Warrants are often used in private company Employee Stock Ownership Plan (ESOP) transactions to supplement the return to sellers providing subordinate debt to finance the sale. The seller debt as part of a transaction is more akin to mezzanine financing which bears higher risk and related interest rates.
Warrants can bridge the gap to allow the seller notes to bear a lower stated interest rate but provide for a balloon payment at the end of the note, also allowing the sellers to receive “a second bite at the apple.” The existence of warrants can provide for more flexibility to the business to minimize interest costs and related cash outlay. The existence of warrants is negotiated as part of the ESOP sale to determine the appropriate rate of return.
A warrant is a form of stock option that allows the holder to exercise the warrant to purchase stock at a future time for a defined exercise price. The potential value of the warrant depends on the company’s performance and increase in value from the date of issuance to eligible exercise date(s). Warrants are typically eligible to be exercised after the pay down of the related debt.
Even though a warrant represents a future right, the receipt of warrants as part of an ESOP transaction presents current income tax consequences. An appropriate value must be assigned to the warrant at the time of issuance.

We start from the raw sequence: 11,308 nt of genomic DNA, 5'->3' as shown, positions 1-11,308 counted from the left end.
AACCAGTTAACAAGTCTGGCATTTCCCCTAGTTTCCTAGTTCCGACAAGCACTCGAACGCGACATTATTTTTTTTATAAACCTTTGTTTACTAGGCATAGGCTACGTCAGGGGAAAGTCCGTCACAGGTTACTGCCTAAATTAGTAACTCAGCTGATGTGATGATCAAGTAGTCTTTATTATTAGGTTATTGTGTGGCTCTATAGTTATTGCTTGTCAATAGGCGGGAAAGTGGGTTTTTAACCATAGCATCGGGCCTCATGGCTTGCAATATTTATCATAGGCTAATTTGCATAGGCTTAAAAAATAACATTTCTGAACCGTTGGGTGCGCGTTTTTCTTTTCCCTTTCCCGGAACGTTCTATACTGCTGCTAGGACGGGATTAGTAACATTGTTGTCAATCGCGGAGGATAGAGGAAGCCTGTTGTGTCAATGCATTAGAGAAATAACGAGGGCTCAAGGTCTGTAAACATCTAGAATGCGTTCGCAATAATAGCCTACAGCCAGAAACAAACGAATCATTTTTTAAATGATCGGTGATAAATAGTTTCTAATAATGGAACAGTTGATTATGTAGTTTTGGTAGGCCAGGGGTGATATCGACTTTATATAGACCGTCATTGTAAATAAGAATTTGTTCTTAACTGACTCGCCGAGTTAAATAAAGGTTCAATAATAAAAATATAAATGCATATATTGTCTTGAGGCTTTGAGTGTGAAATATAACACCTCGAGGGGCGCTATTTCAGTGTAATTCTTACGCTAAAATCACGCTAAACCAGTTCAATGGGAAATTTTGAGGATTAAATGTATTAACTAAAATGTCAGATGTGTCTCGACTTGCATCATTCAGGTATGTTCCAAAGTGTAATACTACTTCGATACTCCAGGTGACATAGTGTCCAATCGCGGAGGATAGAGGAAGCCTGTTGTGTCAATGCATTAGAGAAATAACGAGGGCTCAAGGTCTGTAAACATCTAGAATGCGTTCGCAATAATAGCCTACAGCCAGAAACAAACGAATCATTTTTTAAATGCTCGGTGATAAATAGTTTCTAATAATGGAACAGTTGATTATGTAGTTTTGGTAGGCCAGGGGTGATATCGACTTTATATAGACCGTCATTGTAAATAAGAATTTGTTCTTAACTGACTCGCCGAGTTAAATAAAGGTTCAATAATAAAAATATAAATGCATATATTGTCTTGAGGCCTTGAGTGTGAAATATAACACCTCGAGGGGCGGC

The tax treatment of the warrant upon receipt will depend on the overall structure of the transaction. The receipt of the warrant may be taxed at ordinary income rates (as additional interest income over the life of the loan) or as capital gain for additional consideration received. Any imputed value that is recognized as income (either upon receipt or over the term of the debt) establishes ‘basis’ to determine applicable capital gain or loss upon exercise of the warrants.
In the right circumstances, warrants present a very useful estate planning tool. The value of warrants at issuance tends to be low as the company has a substantial amount of debt. Warrants have the potential to be a highly appreciable asset which makes them an ideal tool to move significant wealth to the next generation.
Careful consideration must be taken to ensure that warrants are not viewed as a second class of stock in the case of an S corporation. Warrants are considered synthetic equity and must be considered as part of a company’s Section 409(p) testing to ensure that company deemed ownership is not concentrated within a few individuals or related groups.
Warrants can be a useful tool in financing an ESOP transaction. However, care must be taken to understand the unique income tax consequences and impact on cash flow over the term of the loan.
If you would like to learn more about the tax implications that may come with using warrants in your ESOP transaction, please contact us.
Information contained in this alert should not be construed as the rendering of specific accounting, tax, or other advice. Material may become outdated and anyone using this should research and update to ensure accuracy. In no event will the publisher be liable for any damages, direct, indirect, or consequential, claimed to result from use of the material contained in this alert. Readers are encouraged to consult with their advisors before making any decisions.